Cover image for Consuming environments : television and commercial culture
Consuming environments : television and commercial culture
Budd, Mike, 1944-
Personal Author:
Publication Information:
New Brunswick, N.J. : Rutgers University Press, [1999]

Physical Description:
xix, 225 pages : illustrations ; 26 cm.

Format :


Call Number
Material Type
Home Location
Central Library PN1992.6 .B79 1999 Adult Non-Fiction Central Closed Stacks

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Whether we love it, hate it, or use it just to pass the time, most adults in the United States are watching more television than ever, up to four hours a day by some estimates. Our devotion to commercial television gives it unprecedented power in our lives.

Advertisers and television executives want us to spend as much time as we can in front of our sets, for it is access to our brains that they buy and sell. Yet the most important effect of television may be one that no one intends-accelerated destruction of the natural environment.

Consuming Environments explores how, with its portrayals of a world of simulated abundance, television has nurtured a culture of consumerism and overconsumption. The average person in the U.S. consumes more than twice the grain and ten times the oil of a citizen of Brazil or Indonesia. And people in less industrialized countries suffer while their resources are commandeered to support comfortable lifestyles in richer nations.

Using detailed examples illustrated with images from actual commercials, news broadcasts, and television shows, the authors demonstrate how ads and programs are put together in complex ways to manipulate viewers, and they offer specific ways to counteract the effects of TV and overconsumption's assault on the environment.

Author Notes

Mike Budd is a professor of communication and the director of the film and video program at Florida Atlantic University. He is editor of The Cabinet of Dr. Caligari. Steve Craig is a professor and the chair of the department of radio, television, and film at the University of North Texas. He is editor of Men, Masculinity, and the Media. Clay Steinman is a professor and the chair of communication studies at Macalester College.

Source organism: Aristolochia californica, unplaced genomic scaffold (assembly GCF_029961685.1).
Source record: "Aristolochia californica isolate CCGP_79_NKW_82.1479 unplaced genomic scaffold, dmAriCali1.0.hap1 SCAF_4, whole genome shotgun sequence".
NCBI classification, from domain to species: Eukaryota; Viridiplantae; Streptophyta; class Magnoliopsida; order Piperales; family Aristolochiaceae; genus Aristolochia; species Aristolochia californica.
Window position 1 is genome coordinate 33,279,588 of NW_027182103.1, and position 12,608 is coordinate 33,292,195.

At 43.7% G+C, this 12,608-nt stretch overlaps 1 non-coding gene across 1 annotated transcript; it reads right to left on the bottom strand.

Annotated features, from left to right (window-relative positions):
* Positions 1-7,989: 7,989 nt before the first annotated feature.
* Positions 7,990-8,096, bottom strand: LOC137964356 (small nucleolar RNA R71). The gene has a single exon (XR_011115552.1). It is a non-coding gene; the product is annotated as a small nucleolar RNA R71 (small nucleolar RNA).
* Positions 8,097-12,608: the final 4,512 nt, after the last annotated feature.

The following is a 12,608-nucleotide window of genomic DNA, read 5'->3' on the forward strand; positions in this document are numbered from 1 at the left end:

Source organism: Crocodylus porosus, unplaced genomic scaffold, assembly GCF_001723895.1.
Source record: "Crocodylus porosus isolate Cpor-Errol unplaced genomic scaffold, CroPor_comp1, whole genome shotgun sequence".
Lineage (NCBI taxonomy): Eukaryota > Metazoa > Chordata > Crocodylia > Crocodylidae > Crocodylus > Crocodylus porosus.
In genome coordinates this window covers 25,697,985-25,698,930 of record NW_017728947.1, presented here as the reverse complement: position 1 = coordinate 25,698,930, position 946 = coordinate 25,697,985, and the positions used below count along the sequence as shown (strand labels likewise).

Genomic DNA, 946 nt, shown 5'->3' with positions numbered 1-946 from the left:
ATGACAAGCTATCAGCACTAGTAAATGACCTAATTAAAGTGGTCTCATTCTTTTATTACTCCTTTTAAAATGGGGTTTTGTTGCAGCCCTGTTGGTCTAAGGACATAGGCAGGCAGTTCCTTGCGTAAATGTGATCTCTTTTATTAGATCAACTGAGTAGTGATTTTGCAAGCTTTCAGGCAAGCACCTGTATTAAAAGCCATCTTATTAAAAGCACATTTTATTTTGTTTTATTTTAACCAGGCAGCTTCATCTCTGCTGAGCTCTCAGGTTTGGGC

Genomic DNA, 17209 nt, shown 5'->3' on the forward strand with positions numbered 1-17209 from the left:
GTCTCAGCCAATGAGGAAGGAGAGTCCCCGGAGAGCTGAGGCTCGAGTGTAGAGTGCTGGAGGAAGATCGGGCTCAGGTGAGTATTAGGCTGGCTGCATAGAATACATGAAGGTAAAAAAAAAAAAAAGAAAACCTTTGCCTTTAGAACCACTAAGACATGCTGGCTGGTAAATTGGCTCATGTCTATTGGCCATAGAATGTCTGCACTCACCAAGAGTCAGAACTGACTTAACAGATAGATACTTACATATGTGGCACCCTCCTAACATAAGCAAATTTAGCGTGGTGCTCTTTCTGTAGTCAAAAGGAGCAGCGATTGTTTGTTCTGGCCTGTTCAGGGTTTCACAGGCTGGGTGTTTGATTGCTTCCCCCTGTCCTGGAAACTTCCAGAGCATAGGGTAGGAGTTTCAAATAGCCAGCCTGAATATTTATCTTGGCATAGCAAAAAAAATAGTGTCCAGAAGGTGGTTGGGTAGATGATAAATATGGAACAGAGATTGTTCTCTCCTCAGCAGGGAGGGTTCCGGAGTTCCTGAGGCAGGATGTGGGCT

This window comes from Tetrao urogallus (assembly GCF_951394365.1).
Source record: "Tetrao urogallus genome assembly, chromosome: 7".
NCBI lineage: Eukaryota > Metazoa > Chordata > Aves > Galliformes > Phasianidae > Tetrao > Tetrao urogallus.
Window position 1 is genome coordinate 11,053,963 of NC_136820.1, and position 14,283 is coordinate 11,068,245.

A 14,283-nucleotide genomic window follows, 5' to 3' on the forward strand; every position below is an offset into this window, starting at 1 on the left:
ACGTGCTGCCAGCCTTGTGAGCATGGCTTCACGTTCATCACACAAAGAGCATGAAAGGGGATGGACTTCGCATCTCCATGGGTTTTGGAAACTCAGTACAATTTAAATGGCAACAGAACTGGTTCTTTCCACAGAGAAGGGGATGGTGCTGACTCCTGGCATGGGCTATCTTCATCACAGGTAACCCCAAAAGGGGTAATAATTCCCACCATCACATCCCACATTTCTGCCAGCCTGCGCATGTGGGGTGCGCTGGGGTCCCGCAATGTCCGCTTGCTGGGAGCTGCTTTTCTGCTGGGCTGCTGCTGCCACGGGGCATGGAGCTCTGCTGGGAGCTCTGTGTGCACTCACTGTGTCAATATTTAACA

Reviews 2

Booklist Review

Where interest in critical analyses of pop culture is strong, these studies should attract readers. Budd and his coauthors are media scholars. They examine TV's political economy; use textual analysis to probe its effects, visible and invisible; draw on audience studies to discern differences in response "along lines of wealth, ethnicity, and gender"; consider the limited ways commercial TV tries to address the needs of an increasingly fragmented audience; and assess the impact of TV's individualized virtual reality on participation in personal relationships and involvement with the environment. By encouraging unreasoning consumption, they maintain, TV accelerates the destruction of the natural environment. But the authors are not Luddites; their final chapter, "From Consumers to Activists," offers viewers suggestions on dealing with the tube. Mass Politics is a collection of essays on topics at the intersection of politics and pop culture. Part 1, on gender politics, covers both Murphy Brown and the Spice Girls and includes Mariah Burton Nelson's notable "The Stronger Women Get, the More Men Love Football." In part 2, on race and sports, topics include college sports, team mascots, violent songs, and racially weighted corporate symbols. In part 3, "Entertainment and the Politics of Class," Michael Parenti discusses affluence in its many guises and the media; other authors take on Howard Stern and country music. Part 4, "Decline of Civil Society," contains the work of an odd foursome: Robert Bork, Oliver Stone, Michael Medved, and Mary Pipher. --Mary Carroll

Choice Review

Budd, Craig, and Steinman (Florida Atlantic Univ., Univ. of North Texas, and Macalester College, respectively) explore "how much TV people watch, why they watch so much, and what they see," emphasizing a critical examination of the commercial culture and how its "priorities affect the content and form of television shows." The volume reviews the roles of television and the environment in which it operates; provides an overview of television economics, advertisers, and their audiences (with some useful commercial storyboard examples); explores what the authors call "signification," discourse, and ideology; reviews some television realisms (with some cinema thinking evident); assesses television's role in the flow of commodities; and, finally, suggests ways to move television viewers from passive consumers to activists. The authors make their point of view clear in the conclusion--"we need to find the exit signs [from the existing system of television]--and help to build the exits." The authors do a good job of describing television's current structure and operation, but they also make clear that they disagree with much of what the system produces--advocating such activist options as consumer groups, community television, and modes of promoting a more diverse system. The volume makes good use of case studies and is readily accessible to undergraduates and above. C. Sterling George Washington University

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